Thus, we must now determine whether the Board's finding that the owner of the company "was aware of the sexual harassment" is supported by substantial evidence. In order to reach this determination, a review of Claimant's testimony is necessary. Claimant specifically testified that she did not personally advise the owner of the company about the sexual harassment before quitting her job.*fn3 But, Claimant further testified that the owner of the company was aware of the sexual harassment because her supervisor told the owner that certain employees were harassing her.*fn4 This testimony by Claimant as to what her supervisor told the owner is

[ 122 Pa. Commw. Page 553]

    hearsay and although unobjected to must be corroborated by other evidence in order to support an award of benefits. Walker v. Unemployment Compensation Board of Review, 27 Pa. Commonwealth Ct. 522, 367 A.2d 366 (1976). We are unable to glean any other evidence from the record which would corroborate Claimant's assertions that the owner of the company was aware of the sexual harassment prior to Claimant's termination of her employment. Accordingly, there is not substantial evidence in the record to support the Board's finding that the owner of the company was "aware" prior to Claimant's termination of employment that other employees were sexually harassing Claimant.

Lastly, we must address Employer's argument that Claimant was required to communicate to the owner of the company that she was subject to sexual harassment because although she advised her supervisor numerous times about this harassment this was not sufficient to support an award of benefits. We have held that sexual harassment can be a necessitous and compelling reason for quitting provided the employee has taken reasonable and prudent steps to alleviate the problem. Homan v. Unemployment Compensation Board of Review, 107 Pa. Commonwealth Ct. 172, 527 A.2d 1109 (1987). Thus, in order for a claimant to establish that she has used common sense in voluntarily terminating her employment because of sexual harassment, she must show that she made her employer aware of the harassment. St. Barnabas, Inc. v. Unemployment Compensation Board of Review, 106 Pa. Commonwealth Ct. 191, 525 A.2d 885 (1987). Stated another way, a claimant must take "common sense" action so that the employer is given "an opportunity to understand the nature of her objection". Colduvell v. Unemployment Compensation Board of Review, 48 Pa. Commonwealth Ct. 185, 187, 408 A.2d 1207, 1208 (1979).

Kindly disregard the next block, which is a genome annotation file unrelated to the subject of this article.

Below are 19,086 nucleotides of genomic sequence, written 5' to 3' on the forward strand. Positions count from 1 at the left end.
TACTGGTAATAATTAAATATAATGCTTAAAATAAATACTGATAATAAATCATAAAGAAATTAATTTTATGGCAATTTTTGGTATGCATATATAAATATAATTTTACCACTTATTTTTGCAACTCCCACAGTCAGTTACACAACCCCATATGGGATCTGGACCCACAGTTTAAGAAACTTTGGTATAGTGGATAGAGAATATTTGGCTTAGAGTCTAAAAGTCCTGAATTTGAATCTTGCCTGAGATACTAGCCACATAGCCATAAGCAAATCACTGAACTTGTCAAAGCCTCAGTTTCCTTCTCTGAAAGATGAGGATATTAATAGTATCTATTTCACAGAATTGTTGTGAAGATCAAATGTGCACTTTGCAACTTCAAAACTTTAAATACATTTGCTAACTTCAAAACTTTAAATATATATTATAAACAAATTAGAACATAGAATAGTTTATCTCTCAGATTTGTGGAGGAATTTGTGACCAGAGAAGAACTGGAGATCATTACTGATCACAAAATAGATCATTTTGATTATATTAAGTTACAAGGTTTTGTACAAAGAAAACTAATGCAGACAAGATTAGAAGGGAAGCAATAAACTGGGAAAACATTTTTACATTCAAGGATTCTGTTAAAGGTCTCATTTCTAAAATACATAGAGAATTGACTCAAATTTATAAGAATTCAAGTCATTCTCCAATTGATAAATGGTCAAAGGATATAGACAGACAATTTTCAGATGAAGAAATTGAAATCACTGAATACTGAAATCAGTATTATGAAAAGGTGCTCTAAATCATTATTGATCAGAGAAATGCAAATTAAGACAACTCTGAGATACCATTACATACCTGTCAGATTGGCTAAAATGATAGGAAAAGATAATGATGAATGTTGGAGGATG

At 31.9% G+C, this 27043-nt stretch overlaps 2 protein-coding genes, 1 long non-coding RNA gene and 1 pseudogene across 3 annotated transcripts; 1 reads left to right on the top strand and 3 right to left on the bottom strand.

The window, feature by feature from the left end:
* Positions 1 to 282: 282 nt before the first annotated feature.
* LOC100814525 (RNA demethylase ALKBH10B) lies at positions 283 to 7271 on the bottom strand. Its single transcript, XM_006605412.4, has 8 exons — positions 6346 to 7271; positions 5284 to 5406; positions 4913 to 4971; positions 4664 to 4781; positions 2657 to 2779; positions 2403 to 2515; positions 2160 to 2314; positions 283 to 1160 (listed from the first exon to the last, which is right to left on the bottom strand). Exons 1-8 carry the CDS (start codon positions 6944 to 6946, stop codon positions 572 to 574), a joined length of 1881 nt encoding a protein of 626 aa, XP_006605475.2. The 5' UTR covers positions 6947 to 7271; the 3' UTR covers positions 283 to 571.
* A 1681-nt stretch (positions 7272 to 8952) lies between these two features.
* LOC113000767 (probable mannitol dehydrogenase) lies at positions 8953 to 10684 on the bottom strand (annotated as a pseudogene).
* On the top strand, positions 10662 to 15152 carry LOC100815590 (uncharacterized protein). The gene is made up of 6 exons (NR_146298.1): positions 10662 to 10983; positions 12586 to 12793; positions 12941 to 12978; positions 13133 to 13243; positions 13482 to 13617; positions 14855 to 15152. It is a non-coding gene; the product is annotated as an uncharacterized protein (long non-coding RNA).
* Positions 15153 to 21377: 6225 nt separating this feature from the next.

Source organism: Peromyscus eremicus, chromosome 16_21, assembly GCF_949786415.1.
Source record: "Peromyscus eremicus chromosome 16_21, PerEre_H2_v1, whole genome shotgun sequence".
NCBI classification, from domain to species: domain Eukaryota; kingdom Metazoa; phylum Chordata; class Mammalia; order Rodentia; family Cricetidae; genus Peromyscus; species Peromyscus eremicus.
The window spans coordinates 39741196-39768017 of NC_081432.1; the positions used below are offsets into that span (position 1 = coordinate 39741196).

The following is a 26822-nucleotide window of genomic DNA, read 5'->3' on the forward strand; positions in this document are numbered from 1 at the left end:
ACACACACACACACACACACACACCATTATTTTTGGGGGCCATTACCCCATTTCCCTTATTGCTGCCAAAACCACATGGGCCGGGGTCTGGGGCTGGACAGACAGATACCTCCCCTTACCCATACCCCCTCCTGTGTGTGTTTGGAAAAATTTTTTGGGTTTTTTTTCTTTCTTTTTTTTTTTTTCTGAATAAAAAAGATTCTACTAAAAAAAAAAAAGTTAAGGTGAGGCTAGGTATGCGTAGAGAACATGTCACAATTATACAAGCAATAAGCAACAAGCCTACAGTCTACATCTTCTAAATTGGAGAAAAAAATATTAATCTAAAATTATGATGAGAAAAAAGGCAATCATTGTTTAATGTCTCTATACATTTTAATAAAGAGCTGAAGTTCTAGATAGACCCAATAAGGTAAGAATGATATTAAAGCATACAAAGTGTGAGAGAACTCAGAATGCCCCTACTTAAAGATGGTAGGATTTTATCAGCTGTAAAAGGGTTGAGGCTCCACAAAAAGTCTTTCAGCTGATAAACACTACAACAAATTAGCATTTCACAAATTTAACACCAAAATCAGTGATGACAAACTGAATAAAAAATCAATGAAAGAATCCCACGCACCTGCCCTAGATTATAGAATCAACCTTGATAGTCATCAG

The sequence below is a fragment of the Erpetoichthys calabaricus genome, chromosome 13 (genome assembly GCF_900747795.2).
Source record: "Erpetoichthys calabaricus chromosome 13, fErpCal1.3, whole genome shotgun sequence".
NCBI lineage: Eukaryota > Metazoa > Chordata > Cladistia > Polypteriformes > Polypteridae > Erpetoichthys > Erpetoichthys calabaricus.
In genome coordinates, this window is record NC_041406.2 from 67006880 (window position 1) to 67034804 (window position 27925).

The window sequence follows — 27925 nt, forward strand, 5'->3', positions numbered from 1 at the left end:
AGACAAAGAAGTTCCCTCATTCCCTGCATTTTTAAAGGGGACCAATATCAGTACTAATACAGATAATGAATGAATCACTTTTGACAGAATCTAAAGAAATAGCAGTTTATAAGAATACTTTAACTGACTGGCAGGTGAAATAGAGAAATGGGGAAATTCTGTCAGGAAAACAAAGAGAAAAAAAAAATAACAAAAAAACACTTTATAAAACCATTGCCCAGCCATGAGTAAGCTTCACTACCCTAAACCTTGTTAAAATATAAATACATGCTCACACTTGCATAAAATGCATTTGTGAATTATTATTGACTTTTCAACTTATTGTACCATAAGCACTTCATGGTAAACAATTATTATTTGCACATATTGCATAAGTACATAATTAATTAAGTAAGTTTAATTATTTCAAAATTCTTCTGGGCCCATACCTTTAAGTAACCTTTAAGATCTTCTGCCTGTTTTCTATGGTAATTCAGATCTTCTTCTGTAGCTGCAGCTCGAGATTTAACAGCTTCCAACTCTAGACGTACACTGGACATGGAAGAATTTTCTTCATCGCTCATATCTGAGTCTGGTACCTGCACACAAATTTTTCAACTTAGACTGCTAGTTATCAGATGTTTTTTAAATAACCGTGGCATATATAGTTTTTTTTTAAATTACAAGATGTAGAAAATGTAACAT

In the matter sub judice, the Board specifically

[ 122 Pa. Commw. Page 554]

    found that "claimant's immediate supervisor was cognizant of the harassment that was inflicted upon the claimant, but did nothing to stop it", Board's finding of fact No. 4.*fn5 Claimant testified that she complained to her supervisor on numerous occasions but was not privy to information whether he acted on her complaints. We believe that Claimant herein, by reporting the incidents of harassment to her supervisor, however, took the reasonable and prudent steps necessary to adequately inform her employer of the problem.*fn6 When the harassment did not cease, Claimant's reasons for terminating her employment were necessitous and compelling.

Accordingly, the order of the Board is affirmed.

Order

And Now, this 11th day of January 1989 the order of the Unemployment Compensation Board of Review in the above-captioned matter is hereby affirmed.

Judge MacPhail did not participate in the decision in this case.

Disposition

Affirmed.